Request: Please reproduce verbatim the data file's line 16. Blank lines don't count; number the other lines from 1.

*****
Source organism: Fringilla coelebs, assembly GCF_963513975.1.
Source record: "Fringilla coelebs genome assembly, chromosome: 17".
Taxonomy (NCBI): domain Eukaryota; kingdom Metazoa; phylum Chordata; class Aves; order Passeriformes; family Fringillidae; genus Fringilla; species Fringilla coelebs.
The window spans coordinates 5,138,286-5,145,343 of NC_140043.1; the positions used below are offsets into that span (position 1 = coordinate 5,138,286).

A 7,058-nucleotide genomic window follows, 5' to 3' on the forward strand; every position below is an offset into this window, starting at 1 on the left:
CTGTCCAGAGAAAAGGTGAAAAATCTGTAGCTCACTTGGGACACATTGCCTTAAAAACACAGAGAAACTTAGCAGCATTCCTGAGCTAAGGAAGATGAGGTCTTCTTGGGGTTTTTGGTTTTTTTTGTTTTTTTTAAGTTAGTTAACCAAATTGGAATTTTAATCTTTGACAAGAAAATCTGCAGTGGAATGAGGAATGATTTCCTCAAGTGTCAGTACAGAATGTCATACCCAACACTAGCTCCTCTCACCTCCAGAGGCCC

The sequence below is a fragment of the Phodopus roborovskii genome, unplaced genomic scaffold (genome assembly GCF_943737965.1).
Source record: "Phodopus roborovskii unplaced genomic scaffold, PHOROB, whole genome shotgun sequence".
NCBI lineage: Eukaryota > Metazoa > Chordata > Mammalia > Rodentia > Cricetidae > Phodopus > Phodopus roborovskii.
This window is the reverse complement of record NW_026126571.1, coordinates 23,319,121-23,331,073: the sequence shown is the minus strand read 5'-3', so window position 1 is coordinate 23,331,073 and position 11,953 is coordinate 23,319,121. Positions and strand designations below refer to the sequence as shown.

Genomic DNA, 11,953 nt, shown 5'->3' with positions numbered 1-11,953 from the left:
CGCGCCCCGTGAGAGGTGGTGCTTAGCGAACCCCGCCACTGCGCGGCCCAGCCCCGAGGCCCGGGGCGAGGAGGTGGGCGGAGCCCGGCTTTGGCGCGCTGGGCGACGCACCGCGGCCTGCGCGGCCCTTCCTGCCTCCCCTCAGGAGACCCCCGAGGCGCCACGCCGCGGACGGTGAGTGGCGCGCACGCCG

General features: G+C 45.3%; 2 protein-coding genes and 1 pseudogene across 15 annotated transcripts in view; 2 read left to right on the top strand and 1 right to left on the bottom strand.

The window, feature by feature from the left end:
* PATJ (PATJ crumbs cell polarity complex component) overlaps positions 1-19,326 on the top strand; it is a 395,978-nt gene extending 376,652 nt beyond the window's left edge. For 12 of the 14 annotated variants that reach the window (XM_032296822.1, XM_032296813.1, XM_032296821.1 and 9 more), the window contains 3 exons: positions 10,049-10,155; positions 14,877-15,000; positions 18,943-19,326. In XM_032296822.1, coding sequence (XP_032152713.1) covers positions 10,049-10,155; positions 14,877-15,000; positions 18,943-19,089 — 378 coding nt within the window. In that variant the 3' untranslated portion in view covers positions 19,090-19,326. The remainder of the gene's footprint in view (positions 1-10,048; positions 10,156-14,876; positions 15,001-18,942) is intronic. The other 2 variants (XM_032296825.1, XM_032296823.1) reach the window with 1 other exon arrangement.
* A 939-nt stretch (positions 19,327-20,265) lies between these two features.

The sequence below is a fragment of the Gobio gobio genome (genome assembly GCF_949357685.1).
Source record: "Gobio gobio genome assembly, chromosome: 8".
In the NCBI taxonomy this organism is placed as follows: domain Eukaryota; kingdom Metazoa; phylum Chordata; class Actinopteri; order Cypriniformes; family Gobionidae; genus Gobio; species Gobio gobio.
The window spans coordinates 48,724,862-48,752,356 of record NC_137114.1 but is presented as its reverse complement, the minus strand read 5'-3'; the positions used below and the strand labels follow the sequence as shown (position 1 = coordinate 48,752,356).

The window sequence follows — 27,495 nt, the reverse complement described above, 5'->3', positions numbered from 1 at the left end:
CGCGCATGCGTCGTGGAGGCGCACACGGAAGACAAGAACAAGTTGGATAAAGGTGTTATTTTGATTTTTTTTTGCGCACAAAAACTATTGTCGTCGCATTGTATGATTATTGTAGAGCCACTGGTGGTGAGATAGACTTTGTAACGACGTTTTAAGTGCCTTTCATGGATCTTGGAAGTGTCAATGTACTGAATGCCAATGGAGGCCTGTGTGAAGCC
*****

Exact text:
* A 939-nt stretch (positions 19,327-20,265) lies between these two features.